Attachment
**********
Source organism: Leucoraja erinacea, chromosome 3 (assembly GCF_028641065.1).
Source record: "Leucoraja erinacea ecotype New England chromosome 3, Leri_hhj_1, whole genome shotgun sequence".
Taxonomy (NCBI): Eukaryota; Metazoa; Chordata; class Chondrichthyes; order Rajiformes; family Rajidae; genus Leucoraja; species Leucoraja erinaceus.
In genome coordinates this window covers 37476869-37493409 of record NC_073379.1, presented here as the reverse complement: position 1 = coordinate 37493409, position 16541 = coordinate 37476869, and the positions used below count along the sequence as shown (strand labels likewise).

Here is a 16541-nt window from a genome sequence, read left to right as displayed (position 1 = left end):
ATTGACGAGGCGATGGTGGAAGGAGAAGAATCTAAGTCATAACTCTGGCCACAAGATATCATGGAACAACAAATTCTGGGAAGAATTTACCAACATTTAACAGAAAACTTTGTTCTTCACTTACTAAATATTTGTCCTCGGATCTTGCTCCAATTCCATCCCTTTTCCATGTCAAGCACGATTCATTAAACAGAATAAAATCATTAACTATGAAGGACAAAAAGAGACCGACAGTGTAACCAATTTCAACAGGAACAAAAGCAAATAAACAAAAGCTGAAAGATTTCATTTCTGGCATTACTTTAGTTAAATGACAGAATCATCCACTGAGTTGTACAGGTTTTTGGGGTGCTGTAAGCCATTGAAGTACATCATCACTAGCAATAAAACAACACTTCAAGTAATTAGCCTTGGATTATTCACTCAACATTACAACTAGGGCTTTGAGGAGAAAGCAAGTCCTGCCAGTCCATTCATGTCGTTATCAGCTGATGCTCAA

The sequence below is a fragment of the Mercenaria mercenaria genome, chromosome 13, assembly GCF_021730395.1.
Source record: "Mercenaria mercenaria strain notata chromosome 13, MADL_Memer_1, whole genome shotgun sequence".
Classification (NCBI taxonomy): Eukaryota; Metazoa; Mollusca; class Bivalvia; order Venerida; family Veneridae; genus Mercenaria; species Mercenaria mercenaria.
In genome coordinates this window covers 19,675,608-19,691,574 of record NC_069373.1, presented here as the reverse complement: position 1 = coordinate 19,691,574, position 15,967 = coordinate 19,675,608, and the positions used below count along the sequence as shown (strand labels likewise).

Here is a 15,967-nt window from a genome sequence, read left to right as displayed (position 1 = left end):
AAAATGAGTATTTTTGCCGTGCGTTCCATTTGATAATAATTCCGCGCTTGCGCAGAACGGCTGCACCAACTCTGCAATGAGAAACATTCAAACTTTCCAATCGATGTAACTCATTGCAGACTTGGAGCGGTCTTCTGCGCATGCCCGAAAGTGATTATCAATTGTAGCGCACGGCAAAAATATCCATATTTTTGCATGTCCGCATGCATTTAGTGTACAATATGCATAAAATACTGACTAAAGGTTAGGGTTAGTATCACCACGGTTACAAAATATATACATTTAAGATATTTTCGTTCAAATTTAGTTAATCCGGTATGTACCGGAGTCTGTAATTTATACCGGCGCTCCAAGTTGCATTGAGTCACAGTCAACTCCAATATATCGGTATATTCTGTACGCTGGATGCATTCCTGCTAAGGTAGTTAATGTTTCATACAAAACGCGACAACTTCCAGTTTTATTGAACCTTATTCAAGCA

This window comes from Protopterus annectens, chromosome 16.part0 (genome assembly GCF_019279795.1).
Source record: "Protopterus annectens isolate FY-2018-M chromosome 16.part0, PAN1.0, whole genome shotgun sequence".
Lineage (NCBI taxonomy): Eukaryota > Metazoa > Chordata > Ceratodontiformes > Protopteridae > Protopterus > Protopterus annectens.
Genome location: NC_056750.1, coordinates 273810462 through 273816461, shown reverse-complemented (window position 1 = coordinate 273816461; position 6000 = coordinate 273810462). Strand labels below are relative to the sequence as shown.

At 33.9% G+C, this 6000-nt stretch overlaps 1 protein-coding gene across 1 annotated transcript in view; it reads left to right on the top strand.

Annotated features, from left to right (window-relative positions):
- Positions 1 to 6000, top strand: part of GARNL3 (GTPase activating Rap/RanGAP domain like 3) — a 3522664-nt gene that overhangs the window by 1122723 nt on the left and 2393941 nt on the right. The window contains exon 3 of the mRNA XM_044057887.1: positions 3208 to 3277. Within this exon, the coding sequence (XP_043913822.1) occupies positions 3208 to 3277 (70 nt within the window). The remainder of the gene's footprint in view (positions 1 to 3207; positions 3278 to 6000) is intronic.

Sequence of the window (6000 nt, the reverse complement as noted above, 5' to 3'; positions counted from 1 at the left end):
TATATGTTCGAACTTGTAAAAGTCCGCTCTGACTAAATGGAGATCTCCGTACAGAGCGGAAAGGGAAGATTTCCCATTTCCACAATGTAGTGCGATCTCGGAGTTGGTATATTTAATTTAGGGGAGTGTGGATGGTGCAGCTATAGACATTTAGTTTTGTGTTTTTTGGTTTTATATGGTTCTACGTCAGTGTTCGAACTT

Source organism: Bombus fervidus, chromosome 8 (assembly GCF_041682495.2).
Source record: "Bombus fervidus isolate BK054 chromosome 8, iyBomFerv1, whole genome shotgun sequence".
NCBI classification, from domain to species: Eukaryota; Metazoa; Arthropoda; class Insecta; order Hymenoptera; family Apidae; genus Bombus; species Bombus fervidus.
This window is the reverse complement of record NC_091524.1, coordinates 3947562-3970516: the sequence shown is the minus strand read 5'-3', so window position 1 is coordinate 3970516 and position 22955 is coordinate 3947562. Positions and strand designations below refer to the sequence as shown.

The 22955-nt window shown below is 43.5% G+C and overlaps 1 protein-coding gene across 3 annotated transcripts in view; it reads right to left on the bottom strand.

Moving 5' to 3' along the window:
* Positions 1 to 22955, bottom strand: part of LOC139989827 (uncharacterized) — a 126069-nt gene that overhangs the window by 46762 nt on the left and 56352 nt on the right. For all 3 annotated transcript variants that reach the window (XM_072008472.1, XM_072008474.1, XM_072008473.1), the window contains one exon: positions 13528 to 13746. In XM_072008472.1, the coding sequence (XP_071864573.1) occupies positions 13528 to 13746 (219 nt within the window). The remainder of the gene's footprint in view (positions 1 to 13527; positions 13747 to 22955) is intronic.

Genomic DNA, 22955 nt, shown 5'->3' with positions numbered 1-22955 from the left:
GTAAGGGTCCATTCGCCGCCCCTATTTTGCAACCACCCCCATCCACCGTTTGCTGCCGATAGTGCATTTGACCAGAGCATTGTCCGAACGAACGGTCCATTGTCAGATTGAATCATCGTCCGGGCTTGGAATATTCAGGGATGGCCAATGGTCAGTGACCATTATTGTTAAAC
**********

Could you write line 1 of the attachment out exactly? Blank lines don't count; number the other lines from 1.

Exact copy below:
Source organism: Leucoraja erinacea, chromosome 3 (assembly GCF_028641065.1).